The period of the Renaissance (late 14th to early 17th centuries) saw the most intensive reception of Antiquity in European history. The rediscovery, appropriation and further development of the accomplishments of the ancients had a crucial influence in all spheres of early modern culture. This lexicon of Renaissance Humanism traces these processes from the career of Petrarch to the period of the Reformation and confessionalization, in 130 comprehensive articles covering topics, personalities and places of importance in the history of the Humanist movement.
Translated and edited by Duncan A. Smart and Chad M. Schroeder.

Edited by Peter von Möllendorff, Annette Simonis and Linda Simonis

Alexander the Great, Caesar, Caligula, Cicero, Cleopatra, Diogenes, Hypatia, Leonidas, Lucretia, Nero, Sappho and Socrates—all famous women and men from Antiquity who have fascinated across the centuries that divide us from them. We encounter them again and again in literature, art, music, film and new media forms such as graphic novels.

The 96 contributions in Brill’s New Pauly Supplement 7: Historical Figures from Antiquity written by an international team of scholars depict the survival of these great characters from Antiquity to the modern world. Each article presents an overview of the latest research on what we know concerning the lives of the historical person or legendary figure and then recounts the reception of these figures throughout history, giving special attention on the viewpoints in the early modern and contemporary periods. Turning the spotlight on the leitmotifs of established images and theories allows the reader to reassess the importance of these figures in our history and culture.
Translated and edited by Duncan A. Smart and Chad M. Schroeder

Edited by Franco Montanari, Fausto Montana and Lara Pagani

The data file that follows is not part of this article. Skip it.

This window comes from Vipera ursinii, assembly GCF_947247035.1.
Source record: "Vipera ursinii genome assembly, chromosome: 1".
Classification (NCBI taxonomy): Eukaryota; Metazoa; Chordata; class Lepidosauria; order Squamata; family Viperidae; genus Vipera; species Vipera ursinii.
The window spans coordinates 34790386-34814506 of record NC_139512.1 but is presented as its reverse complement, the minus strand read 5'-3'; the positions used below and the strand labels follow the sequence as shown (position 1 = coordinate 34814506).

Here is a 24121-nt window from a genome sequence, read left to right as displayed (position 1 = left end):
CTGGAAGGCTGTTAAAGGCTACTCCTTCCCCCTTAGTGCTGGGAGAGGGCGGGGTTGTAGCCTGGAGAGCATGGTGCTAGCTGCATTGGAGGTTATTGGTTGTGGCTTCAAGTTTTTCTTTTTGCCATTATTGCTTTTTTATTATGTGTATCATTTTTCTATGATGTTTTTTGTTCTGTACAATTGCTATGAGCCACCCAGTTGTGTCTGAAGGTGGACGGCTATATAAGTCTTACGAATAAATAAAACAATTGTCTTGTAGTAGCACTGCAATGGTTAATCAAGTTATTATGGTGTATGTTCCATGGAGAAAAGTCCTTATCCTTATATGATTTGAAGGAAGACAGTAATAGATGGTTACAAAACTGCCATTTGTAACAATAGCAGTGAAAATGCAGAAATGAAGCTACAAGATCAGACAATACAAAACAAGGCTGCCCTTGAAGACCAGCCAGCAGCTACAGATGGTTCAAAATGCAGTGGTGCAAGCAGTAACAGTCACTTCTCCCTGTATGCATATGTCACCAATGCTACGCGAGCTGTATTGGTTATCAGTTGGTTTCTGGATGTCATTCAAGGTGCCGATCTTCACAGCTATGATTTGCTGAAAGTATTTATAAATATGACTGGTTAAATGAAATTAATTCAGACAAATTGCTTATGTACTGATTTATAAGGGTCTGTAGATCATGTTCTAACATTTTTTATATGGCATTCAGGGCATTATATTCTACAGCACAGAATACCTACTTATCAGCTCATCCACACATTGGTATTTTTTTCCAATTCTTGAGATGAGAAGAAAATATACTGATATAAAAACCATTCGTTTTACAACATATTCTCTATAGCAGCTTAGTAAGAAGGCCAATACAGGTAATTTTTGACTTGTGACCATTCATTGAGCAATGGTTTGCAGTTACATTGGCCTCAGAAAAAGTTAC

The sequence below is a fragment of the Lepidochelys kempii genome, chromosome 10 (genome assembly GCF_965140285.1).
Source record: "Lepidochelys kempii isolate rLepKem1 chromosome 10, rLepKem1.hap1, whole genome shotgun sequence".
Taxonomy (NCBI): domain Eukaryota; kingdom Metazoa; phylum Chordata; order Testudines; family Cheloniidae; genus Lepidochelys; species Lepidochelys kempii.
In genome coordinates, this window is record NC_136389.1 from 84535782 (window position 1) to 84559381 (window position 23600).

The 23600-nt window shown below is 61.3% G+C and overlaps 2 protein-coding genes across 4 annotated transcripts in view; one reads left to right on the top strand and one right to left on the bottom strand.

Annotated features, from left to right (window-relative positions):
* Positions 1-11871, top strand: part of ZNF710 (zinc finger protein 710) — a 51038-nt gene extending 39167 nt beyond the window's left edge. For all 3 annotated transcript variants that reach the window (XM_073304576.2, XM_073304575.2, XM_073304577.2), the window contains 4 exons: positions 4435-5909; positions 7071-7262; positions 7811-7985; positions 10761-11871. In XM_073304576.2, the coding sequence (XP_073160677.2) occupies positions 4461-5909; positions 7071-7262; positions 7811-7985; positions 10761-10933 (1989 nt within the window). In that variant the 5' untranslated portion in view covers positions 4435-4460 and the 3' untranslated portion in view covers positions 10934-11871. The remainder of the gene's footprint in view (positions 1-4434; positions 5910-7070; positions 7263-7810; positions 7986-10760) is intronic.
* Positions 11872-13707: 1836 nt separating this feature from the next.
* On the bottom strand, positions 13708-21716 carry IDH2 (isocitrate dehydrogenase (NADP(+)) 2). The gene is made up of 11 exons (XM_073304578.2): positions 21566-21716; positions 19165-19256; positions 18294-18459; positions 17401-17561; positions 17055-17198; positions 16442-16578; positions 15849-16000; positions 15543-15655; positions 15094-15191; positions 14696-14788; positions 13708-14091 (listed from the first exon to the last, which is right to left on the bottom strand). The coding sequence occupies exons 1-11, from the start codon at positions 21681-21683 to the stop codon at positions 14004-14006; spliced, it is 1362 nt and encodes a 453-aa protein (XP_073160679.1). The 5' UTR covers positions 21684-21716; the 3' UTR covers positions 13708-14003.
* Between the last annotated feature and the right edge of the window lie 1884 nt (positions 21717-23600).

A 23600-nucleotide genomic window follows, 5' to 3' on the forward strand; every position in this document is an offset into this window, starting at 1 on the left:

Grammarians of antiquity taught and practiced philology, text criticism and rhetoric, essential skills in the education, career and public life of ancient Greeks and Romans. Brill’s Lexicon of Greek Grammarians of Antiquity (LGGA) serves as the first point of reference for information on these ancient grammarians for scholars of Greek and Latin antiquity, in particular for research into the history of philology, grammar and ancient scholarship.
Sorted alphabetically by Latin name, each entry consists of 1) an introduction with biographical information on the respective grammarian, as well as a discussion of his work and preserved fragments; 2) the Greek text of these fragments; and finally 3) the relevant bibliography, including lists of editions (if any) and studies. A total of more than 570 grammarians have been identified for inclusion in the LGGA and over 300 are currently available online. Each entry will be published in Italian and English. Completion of the Lexicon is expected at the end of 2023.

Edited by Philip Ford, Jan Bloemendal and Charles E. Fantazzi

CHOICE Outstanding Academic Title 2014
Library Journal Best Print Reference Selection 2014

With its striking range and penetrating depth, Brill’s Encyclopaedia of the Neo-Latin World traces the enduring history and broad cultural influence of Neo-Latin, the form of Latin that originated in the Italian Renaissance and persists to the modern era. Featuring original contributions by a host of distinguished international scholars, this 800,000 word two-volume work explores every aspect of the civilized world from literature and law to philosophy and the sciences. An invaluable resource for both the advanced scholar and the graduate student.

The Encyclopaedia is also available ONLINE.